Fig. 2The band plot of maximum principal stretch (Stretch-P1) at systole (the insets showing the local deformation around the corresponding neovessel amplified in ).
      Figure thumbnail gr3
      Fig. 3The relationship between critical mechanical conditions around the neovessel and its distance from the main arterial lumen (A: Stress-P1; B: variation of Stress-P1 during one cardiac cycle; C: Stretch-P1 and D: variation of Stress-P1 during one cardiac cycle).
      The harsh mechanical environment around neovessels may be associated with the leak of red blood cells, which were found around those neovessels that had undergone a large deformation, shown in Fig. 4. Further analysis indicated that there was no significant difference (p=0.087) in terms of Stress-P1 at systole between the groups without (without-RBC) and with (with-RBC) red blood cells (Table 1); however, during one cardiac cycle, with-RBC underwent greater Stress-P1 variation (Diff-Stress-P1) than without-RBC (p<0.0001). The deformation of neovessels in with-RBC group at systole was about 8.9% which was much greater than the one in the without-RBC group (3.4%; p<0.0001). During one cardiac cycle, the stretch variation (Diff-Stretch-P1) of with-RBC was about 2.82%, while the value of without-RBC was only 0.87% (p<0.0001). Furthermore, the lumen contour deformed (Diff-Area) much less in the without-RBC group than that in the with-RBC group (0.565% vs. 2.024%; p<0.0001).
      Figure thumbnail gr4
      Fig. 4Representative histology slide depicting a neovessel surrounded by red blood cells and the corresponding large local Stretch-P1 during systole.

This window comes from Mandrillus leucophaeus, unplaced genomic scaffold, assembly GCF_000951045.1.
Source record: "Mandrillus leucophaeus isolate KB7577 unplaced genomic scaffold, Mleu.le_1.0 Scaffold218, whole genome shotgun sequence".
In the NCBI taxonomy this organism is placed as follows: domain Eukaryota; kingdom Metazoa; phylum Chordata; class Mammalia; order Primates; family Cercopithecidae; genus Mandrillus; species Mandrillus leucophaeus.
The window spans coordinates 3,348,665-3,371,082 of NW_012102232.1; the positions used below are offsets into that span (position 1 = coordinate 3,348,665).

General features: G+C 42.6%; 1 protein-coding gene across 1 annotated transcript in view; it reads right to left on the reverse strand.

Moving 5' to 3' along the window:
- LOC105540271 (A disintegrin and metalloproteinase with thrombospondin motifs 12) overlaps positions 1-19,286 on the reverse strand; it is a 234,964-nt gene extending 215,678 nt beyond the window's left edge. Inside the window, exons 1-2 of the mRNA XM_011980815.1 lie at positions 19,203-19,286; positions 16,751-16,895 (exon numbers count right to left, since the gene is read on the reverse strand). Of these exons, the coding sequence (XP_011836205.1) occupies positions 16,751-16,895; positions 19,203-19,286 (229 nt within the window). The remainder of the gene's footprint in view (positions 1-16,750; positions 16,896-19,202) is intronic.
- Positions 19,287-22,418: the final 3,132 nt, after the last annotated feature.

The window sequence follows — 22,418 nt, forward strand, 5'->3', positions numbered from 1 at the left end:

Table 1Comparison of local maximum principal stress (Stress-P1) and stretch (Stretch-P1) and their variations (Diff-Stress-P1 and Diff-Stretch-P1) and change of lumen area (Diff-Area) during one cardiac cycle between neovessels with and without red blood cells (RBC) surrounded (the results were presented in Median [inter quartile range]).
      Stress-P1 (kPa)Diff-Stress-P1 (kPa)Stretch-P1Diff-Stretch-P1Diff-Area (%)
      Without-RBC (n=233)12.8 [7.5, 25.1]3.1 [1.6, 5.5]1.034 [1.020, 1.067]0.0087 [0.0045, 0.0185]0.565 [0.220, 1.049]
      With-RBC (n=146)16.3 [10.3, 27.1]5.3 [3.4, 8.3]1.089 [1.056, 1.131]0.0282 [0.0190, 0.0427]2.024 [1.208, 3.763]
      p-Value0.087<0.0001<0.0001<0.0001<0.0001

      4. Discussion

      To our knowledge, this is the first study to quantify the mechanical conditions around neovessels within atherosclerosis (Fig. 2). We highlight possible associations between intraplaque hemorrhage and these mechanical conditions (Fig. 4 and Table 1). We found first, that mechanical stress and stretch decreased significantly as the distance between the neovessel and the main arterial lumen increased (Fig. 3). Second, those neovessels with surrounding red blood cells, presumably evidence of fresh hemorrhage, underwent much larger deformation at systole and stress and stretch variations during one cardiac cycle than those without red blood cells close by (Table 1).
      Several studies have shown a pathological effect of vessel stretch on the cellular and genetic environment of the plaque. The large cycle deformation may impede endothelial cell survival and tubulogenesis through the NAD(P)H subunit p22phox pathway [
      • Kou B.
      • Zhang J.
      • Singer D.R.